SermonIndex Audio Sermons
Image Map
Discussion Forum : Scriptures and Doctrine : Atonement & all things pertaining

Print Thread (PDF)

Goto page ( 1 | 2 | 3 | 4 Next Page )
PosterThread
Logic
Member



Joined: 2005/7/17
Posts: 1791


 Atonement & all things pertaining

[b]Genisis 2:17[/b] [color=990000]But of the tree of the knowledge of good and evil, you shall not eat of it: for in the day that you eat thereof [b]you shall surely die[/b].[/color]
The judment was death, therefore, the Atonement includes the punishment for sin as our substitute(Penal) so that the judgment of death is caried out.
The Atonement is not disciplinary or the law is not for rehabilitation intended to reform humankind of which it would be if it wasn't penal.

Atonement is the translated word kaw-far' from Hebrew to English which means “to cover” of the Jewish Fast of Yom Kippur (Day of Atonement). It incorporates the words reconciliation, propitiation (satisfaction) and forgiveness. The work of Christ on His cross makes away for salvation while the salvation it's self comes from the relationship one has with Him and not just in what he did on the cross.

[b]1:[/b] Reconciliation = To restore a broken relationsip.
[b]2:[/b] Propitiation = A satisfaction, appeasement of wrath from a transgression of the law.
[b]3:[/b] Forgiveness = To pardon an offense or an offender of the law.

To understand how the the Atonement (sacrifice of Jesus) restores a relationsip with God, appeases his wrath, and pardons our sin, we must know what God says.
God uses His law on the account of sin to implement the sacrifice of Jesus on the cross. God says,
[b]Deut 21:23[/b] [color=990000]His body shall not remain overnight on the tree (cross), but you shall surely bury him that day, so that you do not defile the land which the Lord your God is giving you as an inheritance; for he who hangs on a tree is accursed of God.[/color].
Jesus was taken off the cross that same day He died so the curse of sin would stay on Him.

[b]Hebrews 9:14-15[/b] [color=990000]How much more shall the blood of Christ, who through his eternal Spirit offered himself without spot to God, purge your conscience from dead works to serve the living God?
[b]:15[/b] And for this cause he is the mediator of the new covenant, [b]that by means of death[/b], for the redemption of the transgressions that were under the first covenant, they who are called might receive the promise of eternal inheritance.[/color]
[b]Lev.17:11[/b] [color=990000]For the life of the flesh is in the blood, and I have given it to you upon the alter to make atonement for your souls; for it is the blood that makes atonement for the soul.[/color]
[b]Eze 18:20a[/b] [color=990000]The soul that sins, it shall die.[/color]
[b]Heb. 9:22[/b] [color=990000]for without the shedding of blood, there is no remission of sin[/color]

For man to be legally pronounced just, is not impossible, however, there is but one ground of the justification of man outside of grace, that is by obedience to the law.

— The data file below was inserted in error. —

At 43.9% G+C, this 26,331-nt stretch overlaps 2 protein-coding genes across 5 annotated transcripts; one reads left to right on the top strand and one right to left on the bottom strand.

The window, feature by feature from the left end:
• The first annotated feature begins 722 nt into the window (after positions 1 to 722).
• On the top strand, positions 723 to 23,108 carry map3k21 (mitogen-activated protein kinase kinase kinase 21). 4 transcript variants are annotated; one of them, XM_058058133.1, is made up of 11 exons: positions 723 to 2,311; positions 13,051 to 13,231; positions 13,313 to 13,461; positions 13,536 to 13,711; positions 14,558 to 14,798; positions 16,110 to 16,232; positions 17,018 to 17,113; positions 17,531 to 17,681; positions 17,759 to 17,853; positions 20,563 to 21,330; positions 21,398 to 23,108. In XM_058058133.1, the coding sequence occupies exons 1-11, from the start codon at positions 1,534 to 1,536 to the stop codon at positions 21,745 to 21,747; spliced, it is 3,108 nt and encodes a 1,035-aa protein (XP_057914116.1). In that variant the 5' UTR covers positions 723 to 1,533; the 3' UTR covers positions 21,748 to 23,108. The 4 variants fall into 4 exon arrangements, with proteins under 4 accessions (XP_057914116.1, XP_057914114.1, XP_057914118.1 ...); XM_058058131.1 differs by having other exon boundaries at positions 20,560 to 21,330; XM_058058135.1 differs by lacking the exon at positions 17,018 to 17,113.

I repeat, there can be no justification in a [b]legal sense[/b], but upon the ground of perfect, and uninterrupted obedience to law.
Jesus is the only Man that has accomplished this, He performed the law perfectly, therefore, while in His earthly ministry, He would have had a perfect conscience from sin according to(Hebrews 9:9)

Christ was required perfect obedience to the law for Himself, however, since he perfectly obeyed, he did not need to suffer the penalty of death for breaking the law as we who have broken the law do. He could, therefore, suffer the penalty of death for in our place as a proxy.

[b]Romans 3:19a[/b] [color=990000]We know that whatever the Law says, it speaks to those under the Law[/color]
Therefore, in order for man to be justified; man must be taken out from under the law. This only comes by death which is to satisfy the law. Having been set free from the Law by dieing to the Law through the body of Christ.(Romans 7:4)

Since the penalty for sin is death and we die to the Law through the body of Christ(Romans 7:4) we must also rise from the dead with Him(Ephesians 2:6).

When Jesus shed His blood on the cross which is Gods’ alter, God accepted His sacrifice. In verification of Gods' acceptance, He raised Jesus from the dead. The resurrection is the basis of our Faith
[b]1Corinth 15:14[/b] [color=990000]and if Christ be not risen, then [is] our preaching vain, and your faith is also vain.[/color]

God lets there be a proxy (replacement for you & I) to take the judgment, but the proxy must not be guilty like the one accused or he would be taking the judgment for himself and not for us. So then the only person who could be with out the judgment of sin must not be created So that is where the seed of the woman comes in. In the bible, the seed is always from the man, The Hebrew word for seed is zera` {zeh'-rah} it can mean, semen virile (sperm), offspring, descendants, posterity, or children. The man would plant his seed into the woman. God said in